CLINICAL PRESENTATION Erythema multiforme minor is characterized by round erythematous rapidly progressive mucocutaneous macules or papules. The borders are bright red with central petichiae, vesicles, or purpura. Conjunctivitis with blisters and ulcerations can be seen, and secondary infection is common. Lesions may coalesce and become generalized. Burning may be significant, but pruritis is generally absent. These lesions usually resolve over one to several weeks, but postinflammatory hyper- or hypopigmentation may occur. In EM major (Stevens-Johnson syndrome) prodromal symptoms occur in 50 of cases and include fever, malaise, sore throat, arthral-gia, vomiting, and diarrhea. Mucocutaneous involvement shows bullous lesions which become hemorrhagic and necrotic, leading to extensive denuded areas of skin and mucous membrane including the mouth and conjunctiva. Scarring results in lagophthalmos, trichiasis, symblepharon,
Most side effects of antithyroid drugs develop within eight weeks of starting therapy. However, adverse effects may develop later. Parents should be instructed to contact their physician promptly if fever, sore throat, oral ulceration, rash, joint pain, nausea, abdominal pain, or any other unusual symptoms develop, and stop medical therapy.
Uses Infections of the respiratory tract (including lobar pneumonia, tonsillitis, pharyngitis), urinary tract (including prostatitis and enterococcal infections), skin, skin structures, and bone. Otitis media, septicemia, prophylaxis in surgery, following cesar-ean section to prevent infection. In severe infections, therapy is usually initiated parenterally. Contraindications Hypersensitiv-ity to cephalosporins. Special Concerns Safe use during pregnancy, of the parenteral form in infants under 1 month of age, and of the PO form in children less than 9 months of age have not been established. Hypersensitivity to penicillins. Use in renal impairment. Side Effects See also Cephalosporins. Drug Interactions See also Cepha-losporins.
Action Kinetics Sixty percent is recovered in the urine unchanged. Uses Pharyngitis and tonsillitis due to Streptococcus pyogenes. Acute bacterial sinusitis due to Streptococcus pneumoniae, Staphylococcus aure-us, Haemophilus influenzae, and Moraxella catarrhalis. Otitis media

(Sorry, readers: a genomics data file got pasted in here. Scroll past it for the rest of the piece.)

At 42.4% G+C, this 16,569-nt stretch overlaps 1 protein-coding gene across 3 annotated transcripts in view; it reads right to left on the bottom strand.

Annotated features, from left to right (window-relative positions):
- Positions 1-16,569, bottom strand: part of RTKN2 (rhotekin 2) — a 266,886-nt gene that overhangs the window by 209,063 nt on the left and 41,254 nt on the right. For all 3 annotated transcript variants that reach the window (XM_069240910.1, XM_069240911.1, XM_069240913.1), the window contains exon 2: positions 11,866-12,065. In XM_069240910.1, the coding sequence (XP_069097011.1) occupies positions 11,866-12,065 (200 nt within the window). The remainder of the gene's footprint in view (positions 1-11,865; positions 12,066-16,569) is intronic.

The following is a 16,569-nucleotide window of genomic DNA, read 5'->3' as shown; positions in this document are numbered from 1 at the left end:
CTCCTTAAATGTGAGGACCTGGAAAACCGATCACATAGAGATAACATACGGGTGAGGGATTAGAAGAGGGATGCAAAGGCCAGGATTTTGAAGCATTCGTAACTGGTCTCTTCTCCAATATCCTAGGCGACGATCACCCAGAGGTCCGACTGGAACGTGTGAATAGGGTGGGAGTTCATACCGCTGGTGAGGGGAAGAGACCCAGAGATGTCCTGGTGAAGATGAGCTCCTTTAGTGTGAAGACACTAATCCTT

Pharyngitis look for sore throat with fever, tonsillar exudate, enlarged tender cervical nodes, and leukocytosis. Streptococcal throat culture confirms the diagnosis. Elevated an tistreptolysin O (ASO) and anti-DNase titers also are used retrospectively when needed (rheumatic fever, post-streptococcal glomerulonephritis).Treat with penicillin to avoid rheumatic fever and scarlet fever.
Epiglottitis is the acute inflammation of the epiglottis and surrounding laryngeal area with the associated edema that constitutes an emergency situation as the supraglottic area becomes obstructed. The child characteristically appears very ill with a fever, severe sore throat, muffled voice, and insists on sitting upright with the chin extended and mouth open. Drooling is common because of inability to swallow, and respiratory distress is progressive as the obstruction advances. No examination of the oropharynx is performed until emergency equipment and personnel are readily available. Respiratory distress must be relieved by endotracheal intubation or tracheostomy in severe cases. Onset is rapid (over 4-12 hours) and breathing pattern usually re-established within 72 hours following intubation and antimicrobial therapy. Children most commonly affected are between 2 and 7 years of age.
In this condition there is a generalized hyperemia of the pharyngeal mucous membrane, with hyperemic masses of lymphoid tissue on the posterior wall of the oropharynx. A persistent, slightly sore throat is the main symptom. The cause is usually irritative rather than due to chronic infection. Environment, occupation, diet, and tobacco are the common factors.